Gregorian chant is a form of monophonic, unaccompanied sacred song in Latin of the Roman Catholic Church. It developed mainly in western and central Europe during the 9th and 10th centuries, with later additions and redactions. Although popular legend credits Pope Gregory I with inventing Gregorian chant, scholars believe that it arose from a later Carolingian synthesis of the Old Roman chant and Gallican chant.
The chants can be sung by using six-note patterns called hexachords. Gregorian melodies are traditionally written using neumes, an early form of musical notation from which the modern four-line and five-line staff developed. Multi-voice elaborations of Gregorian chant, known as organum, were an early stage in the development of Western polyphony. Gregorian chant was traditionally sung by choirs of men and boys in churches, or by men and women of religious orders in their chapels. It is the music of the Roman Rite, performed in the Mass and the monastic Office.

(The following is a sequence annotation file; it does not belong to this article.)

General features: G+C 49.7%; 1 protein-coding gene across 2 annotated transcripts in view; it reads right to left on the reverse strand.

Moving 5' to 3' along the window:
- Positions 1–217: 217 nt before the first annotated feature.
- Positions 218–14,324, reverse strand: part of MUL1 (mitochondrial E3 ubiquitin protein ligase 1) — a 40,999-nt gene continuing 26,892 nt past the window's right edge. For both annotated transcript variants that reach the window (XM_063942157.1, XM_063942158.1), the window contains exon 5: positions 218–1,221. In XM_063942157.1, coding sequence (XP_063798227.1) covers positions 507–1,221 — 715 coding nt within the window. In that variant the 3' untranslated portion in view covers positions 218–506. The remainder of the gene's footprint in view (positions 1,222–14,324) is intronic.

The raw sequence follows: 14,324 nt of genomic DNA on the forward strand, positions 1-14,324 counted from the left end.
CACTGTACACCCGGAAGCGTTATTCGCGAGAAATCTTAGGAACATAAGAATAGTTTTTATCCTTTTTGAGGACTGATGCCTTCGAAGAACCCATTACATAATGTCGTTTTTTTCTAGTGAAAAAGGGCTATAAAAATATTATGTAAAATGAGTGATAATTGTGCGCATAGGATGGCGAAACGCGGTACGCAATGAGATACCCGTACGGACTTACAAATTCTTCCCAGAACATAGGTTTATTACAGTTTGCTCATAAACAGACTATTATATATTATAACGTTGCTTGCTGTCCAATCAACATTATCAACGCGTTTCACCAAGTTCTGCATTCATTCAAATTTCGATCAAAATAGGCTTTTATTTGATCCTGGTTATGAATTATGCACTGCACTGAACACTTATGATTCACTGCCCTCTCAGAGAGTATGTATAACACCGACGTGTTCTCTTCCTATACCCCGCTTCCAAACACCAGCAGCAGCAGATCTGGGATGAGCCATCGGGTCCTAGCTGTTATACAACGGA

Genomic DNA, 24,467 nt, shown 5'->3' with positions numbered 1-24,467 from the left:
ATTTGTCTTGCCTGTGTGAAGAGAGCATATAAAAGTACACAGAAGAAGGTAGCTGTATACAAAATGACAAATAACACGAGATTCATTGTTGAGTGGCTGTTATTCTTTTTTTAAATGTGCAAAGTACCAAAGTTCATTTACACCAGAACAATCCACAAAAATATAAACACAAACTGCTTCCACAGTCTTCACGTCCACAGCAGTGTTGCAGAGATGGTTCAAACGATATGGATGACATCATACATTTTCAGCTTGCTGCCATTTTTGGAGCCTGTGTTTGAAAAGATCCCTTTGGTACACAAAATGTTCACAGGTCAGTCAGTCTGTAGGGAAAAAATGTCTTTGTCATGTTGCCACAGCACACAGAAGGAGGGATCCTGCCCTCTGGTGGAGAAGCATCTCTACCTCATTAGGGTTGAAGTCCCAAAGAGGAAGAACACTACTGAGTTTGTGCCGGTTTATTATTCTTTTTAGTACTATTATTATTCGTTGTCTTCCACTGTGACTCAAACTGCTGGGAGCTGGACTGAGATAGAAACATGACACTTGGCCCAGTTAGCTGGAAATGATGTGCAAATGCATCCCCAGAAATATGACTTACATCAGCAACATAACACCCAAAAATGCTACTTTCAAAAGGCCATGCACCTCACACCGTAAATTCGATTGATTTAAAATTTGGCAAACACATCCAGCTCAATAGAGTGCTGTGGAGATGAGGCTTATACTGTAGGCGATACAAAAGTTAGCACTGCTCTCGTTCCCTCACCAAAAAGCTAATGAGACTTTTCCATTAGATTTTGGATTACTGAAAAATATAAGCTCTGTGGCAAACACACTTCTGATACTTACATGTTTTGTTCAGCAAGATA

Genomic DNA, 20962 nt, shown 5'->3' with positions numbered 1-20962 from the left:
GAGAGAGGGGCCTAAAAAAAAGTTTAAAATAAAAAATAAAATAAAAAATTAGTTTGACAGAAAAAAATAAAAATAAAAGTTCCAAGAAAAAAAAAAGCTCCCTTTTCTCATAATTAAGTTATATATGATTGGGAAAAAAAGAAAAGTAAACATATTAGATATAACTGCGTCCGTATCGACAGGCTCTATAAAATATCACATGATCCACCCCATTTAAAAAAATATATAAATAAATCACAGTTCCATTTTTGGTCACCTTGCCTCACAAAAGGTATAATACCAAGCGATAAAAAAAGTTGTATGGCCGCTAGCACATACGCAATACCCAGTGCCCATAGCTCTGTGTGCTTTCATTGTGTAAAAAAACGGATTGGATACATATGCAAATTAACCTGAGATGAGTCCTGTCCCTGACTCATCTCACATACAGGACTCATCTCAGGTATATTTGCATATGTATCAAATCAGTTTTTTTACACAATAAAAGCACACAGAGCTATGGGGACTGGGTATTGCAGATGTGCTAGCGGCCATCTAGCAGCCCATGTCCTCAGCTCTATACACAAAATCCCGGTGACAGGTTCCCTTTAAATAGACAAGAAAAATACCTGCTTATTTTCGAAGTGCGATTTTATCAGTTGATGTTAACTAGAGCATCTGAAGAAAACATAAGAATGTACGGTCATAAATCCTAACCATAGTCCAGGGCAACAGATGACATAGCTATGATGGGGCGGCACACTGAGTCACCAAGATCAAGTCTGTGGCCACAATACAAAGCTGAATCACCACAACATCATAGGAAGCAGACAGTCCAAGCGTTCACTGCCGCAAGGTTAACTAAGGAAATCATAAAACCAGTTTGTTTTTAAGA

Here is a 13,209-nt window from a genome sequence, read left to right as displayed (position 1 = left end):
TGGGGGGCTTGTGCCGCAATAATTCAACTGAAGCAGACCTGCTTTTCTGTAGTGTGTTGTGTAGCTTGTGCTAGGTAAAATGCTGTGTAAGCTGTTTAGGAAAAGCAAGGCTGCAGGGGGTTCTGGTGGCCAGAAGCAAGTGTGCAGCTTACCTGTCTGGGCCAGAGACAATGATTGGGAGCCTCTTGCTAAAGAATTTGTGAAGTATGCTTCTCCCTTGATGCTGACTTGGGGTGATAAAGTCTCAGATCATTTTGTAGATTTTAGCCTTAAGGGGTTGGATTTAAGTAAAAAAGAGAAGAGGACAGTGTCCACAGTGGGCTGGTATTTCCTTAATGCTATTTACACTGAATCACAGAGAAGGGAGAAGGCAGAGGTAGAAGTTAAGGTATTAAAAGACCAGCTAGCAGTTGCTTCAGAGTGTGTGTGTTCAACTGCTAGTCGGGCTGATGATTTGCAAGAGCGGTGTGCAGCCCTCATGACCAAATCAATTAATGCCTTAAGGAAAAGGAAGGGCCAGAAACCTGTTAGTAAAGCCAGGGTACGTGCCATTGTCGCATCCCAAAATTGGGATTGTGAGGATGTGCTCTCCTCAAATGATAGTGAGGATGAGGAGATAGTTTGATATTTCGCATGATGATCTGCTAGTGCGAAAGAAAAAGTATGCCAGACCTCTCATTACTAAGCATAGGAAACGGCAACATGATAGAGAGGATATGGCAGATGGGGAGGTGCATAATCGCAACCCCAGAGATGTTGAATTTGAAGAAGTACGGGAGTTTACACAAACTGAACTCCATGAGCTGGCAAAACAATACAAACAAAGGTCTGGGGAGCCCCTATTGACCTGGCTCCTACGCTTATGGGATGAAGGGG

Gregorian chant is characterized by its simple, unadorned melodies, its use of repetition, and its focus on the text. It is often said to be a "prayer in song," and its use of repetition is thought to help the listener to focus on the words and their meaning. Gregorian chant is also known for its use of isorhythm, a technique that creates a repeated rhythmic pattern over a changing melody.
Gregorian chant was the primary form of sacred music in the Roman Catholic Church for centuries, and it remains an important part of Catholic worship today. It is also studied and performed by many non-Catholic musicians, who appreciate its beauty, simplicity, and spiritual power.
Here are some of the benefits of listening to Gregorian chant:
If you are interested in learning more about Gregorian chant, there are many resources available online and in libraries. You can also find many recordings of Gregorian chant performed by professional choirs.